Feedback that D10 received in 2021 – and one of the reasons for pausing D10's work – was that we must take account of what the Head of Faith Action Programme thinks. D10 has had significant engagement with the Head of the Programme since the autumn, adopting a constructive challenge approach. The work that the Head of the Programme has led with his staff, in which Forum leaders too have been involved, is a key part of the evidence-base for our proposals. The main reason that D10 did not report until late in the General Assembly report production cycle has been to allow a ‘landing' to be reached as to how the work streams of the Programme might most appropriately be grouped from a staff point of view. While the detailed staff structural arrangements are subject to ongoing HR processes during the first half of 2022, a shape has emerged. We are strongly of the view that, although the structural arrangements for Ministers, Elders and members' involvement should not be driven by the structural arrangements for staff, there should be a close synergy, and our engagement with the Head of Faith Action Programme has been on this basis.

As presently understood, the Programme Groups would be Mission, People & Training, Public Life & Global Justice and Resource & Presence (these are working titles). These will be developed and finalised through the Strategic Planning Group as shown in the timeline below. Their titles should be meaningful and accessible both within and outside the Church.

‘Mission' would engage in a Presbyterian context through congregations and through partners nationally and internationally. This is bringing mission nationally and mission internationally together. For example, the Presbytery Mission Planning Group would be here, as would international partnerships. While we recognise that this is a big change, we think that bringing together the national and international aspects of mission has great potential for the Church of Scotland's relationship with world church and vice versa. We see a prominent place for Ecumenical Relations in this space (see further below). The detail will need worked up by the Strategic Planning Team with close involvement of those currently involved in ‘mission' in different aspects.

Among others, Priority Areas would come within this Programme Group, as would new ways of being church, digital ministries, and congregational engagement and support. This Group would forge strong connections with The Guild.

‘People and Training' would engage with recruitment and leadership, training and people support, in a ‘ministry of all believers' context. While much of this work is ongoing, operational, work that ‘needs done' on a daily basis, there are significant areas for strategic and policy development, in line with the priorities of the Faith Action Plan.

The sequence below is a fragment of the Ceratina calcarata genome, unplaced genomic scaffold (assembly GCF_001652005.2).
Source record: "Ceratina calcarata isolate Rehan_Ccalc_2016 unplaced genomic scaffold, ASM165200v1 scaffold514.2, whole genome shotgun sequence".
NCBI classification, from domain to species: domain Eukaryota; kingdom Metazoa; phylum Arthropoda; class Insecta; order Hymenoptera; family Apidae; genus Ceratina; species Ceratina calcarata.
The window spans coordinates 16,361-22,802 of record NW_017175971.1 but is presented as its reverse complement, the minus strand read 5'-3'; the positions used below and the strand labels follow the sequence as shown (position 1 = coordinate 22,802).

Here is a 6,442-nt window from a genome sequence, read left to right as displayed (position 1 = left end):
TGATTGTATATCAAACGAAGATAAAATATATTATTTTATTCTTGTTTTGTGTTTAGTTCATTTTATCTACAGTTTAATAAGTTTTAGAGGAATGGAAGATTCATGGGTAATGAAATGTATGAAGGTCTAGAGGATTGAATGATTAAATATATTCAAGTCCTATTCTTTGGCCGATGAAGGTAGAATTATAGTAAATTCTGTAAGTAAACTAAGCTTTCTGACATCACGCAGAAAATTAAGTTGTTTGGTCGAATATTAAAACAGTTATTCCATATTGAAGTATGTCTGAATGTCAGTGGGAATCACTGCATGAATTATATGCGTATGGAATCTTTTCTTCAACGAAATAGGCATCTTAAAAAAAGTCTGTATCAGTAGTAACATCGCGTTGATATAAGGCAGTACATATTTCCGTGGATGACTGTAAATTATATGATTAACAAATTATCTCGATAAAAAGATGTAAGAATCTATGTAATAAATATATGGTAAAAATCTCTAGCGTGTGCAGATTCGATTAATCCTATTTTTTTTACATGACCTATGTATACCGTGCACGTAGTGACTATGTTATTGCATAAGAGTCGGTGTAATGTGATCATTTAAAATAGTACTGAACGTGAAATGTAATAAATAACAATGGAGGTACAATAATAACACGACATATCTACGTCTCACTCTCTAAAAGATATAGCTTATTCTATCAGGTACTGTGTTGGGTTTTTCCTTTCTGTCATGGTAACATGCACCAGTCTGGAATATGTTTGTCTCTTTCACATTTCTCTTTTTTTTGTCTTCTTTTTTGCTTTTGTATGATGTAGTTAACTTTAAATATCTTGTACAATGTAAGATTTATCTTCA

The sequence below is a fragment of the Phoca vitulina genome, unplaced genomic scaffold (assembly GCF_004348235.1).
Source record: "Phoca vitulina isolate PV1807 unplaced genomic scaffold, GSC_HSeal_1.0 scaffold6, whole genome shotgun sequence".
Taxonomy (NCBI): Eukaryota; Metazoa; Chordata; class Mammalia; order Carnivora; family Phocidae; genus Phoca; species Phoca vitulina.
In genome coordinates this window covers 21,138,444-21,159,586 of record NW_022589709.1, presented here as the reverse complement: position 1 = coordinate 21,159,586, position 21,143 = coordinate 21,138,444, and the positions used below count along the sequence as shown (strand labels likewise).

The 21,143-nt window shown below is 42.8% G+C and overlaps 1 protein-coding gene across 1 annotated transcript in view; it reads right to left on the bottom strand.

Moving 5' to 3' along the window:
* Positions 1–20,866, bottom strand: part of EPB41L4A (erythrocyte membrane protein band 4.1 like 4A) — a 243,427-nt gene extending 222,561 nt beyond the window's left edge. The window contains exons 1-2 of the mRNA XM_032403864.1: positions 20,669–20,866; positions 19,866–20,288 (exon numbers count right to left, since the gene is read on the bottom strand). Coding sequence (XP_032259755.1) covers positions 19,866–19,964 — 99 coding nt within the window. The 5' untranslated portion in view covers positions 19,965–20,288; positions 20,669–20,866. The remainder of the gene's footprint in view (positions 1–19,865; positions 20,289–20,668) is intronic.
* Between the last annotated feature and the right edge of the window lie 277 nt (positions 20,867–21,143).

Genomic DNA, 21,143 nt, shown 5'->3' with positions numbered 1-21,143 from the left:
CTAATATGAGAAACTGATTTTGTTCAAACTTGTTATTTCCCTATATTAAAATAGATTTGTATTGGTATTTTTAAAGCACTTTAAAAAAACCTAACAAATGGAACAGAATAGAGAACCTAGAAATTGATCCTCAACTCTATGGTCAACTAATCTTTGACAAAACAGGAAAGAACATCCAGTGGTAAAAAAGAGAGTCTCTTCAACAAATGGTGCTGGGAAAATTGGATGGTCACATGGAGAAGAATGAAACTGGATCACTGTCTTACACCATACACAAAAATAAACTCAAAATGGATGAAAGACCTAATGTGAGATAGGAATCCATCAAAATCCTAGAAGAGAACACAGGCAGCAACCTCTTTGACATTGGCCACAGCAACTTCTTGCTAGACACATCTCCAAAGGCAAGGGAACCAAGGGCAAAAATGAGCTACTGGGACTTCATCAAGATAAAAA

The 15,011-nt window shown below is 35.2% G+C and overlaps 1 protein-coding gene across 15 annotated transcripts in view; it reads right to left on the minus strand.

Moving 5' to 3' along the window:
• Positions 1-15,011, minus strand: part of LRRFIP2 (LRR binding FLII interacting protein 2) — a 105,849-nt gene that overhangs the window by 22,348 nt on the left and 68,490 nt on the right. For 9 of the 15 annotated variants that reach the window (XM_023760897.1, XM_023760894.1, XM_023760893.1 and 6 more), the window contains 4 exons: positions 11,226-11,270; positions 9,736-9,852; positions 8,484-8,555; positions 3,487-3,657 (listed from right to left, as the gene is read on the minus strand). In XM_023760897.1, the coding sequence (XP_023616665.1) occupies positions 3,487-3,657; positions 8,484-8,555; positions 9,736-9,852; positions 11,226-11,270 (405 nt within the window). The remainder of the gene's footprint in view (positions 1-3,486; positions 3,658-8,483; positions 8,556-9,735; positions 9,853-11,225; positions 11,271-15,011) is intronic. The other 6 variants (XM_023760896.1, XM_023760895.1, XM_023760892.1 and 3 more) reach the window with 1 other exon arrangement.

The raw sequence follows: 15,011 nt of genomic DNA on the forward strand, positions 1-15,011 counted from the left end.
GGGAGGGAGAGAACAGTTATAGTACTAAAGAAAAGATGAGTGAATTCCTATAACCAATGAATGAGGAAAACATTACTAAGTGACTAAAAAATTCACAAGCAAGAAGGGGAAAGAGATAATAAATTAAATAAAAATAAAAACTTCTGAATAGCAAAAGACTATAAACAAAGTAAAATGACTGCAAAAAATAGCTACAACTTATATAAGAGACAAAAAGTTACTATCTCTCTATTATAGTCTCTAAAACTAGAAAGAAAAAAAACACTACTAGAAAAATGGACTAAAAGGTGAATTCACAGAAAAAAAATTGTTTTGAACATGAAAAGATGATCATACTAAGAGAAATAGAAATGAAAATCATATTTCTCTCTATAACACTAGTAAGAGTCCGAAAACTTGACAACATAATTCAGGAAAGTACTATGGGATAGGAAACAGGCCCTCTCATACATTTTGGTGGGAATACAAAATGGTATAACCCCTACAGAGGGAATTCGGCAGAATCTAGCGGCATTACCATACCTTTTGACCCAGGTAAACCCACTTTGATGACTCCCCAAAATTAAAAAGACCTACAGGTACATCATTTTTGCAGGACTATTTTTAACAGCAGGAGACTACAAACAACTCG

‘Resource & Presence' would engage with the ‘business' elements of the Faith Action Programme such as Life & Work, the Story Telling Centre and the entities in Israel/Palestine.The rationale for the working title for this Group is that it is about ways of helping to resource the Church's work (e.g. using better the furlough flats asset, stimulating new advertising revenue for Life & Work). It is also about ways of being present, telling the Christ story, speaking into situations (Story Telling Centre, Israel/Palestine entities). There are already Ministers, Elders and other members involved in some aspects of this work such as the Salvesen Trustees and the Life & Work Committee and it might be thought that the rest of the work could be left to staff. However, in terms of good governance and with a growing expectation around being more innovative or entrepreneurial (which carries associated risks), D10 recommends that these areas should be overseen as with other work streams within the Faith Action Programme. The Strategic Planning Team will have to check the relationships with the existing bodies and work on the detail.

‘Public Life & Global Justice'

D10 has given particular attention to this area, recognising that the need for space to engage in theological enquiry and reflection is especially relevant in relation to justice, ethics, public theology, political and social issues – ‘Public Issues' - and that this has been a concern within the Faith Impact Forum.

We think that ‘Public Life & Global Justice' has three elements:

  • Developing those parts of the Faith Action Programme which are about the Church of Scotland's relationship with world issues of culture and justice: currently, for example, the legacy of slavery and racial justice, climate and net zero, ‘welcome the stranger' - migrants and refugees, drug addiction and substance misuse. This involves programmes and project management.
  • Responding to issues of the day, on which the Church has already ‘spoken' in reports to previous General Assemblies.
  • Developing the Church's thinking in relation to ‘Public Issues'. Current topics might include gender identities, Human Rights/Bill of Rights. This exploratory area brings in different skills and expertise.

We suggest that the third of these – the development of thinking in relation to ‘Public Issues' – should be a ‘protected space', an area where the group should have authority to develop its own ideas and be directly accountable to the General Assembly, without direct oversight from the AFLT or the Assembly Trustees.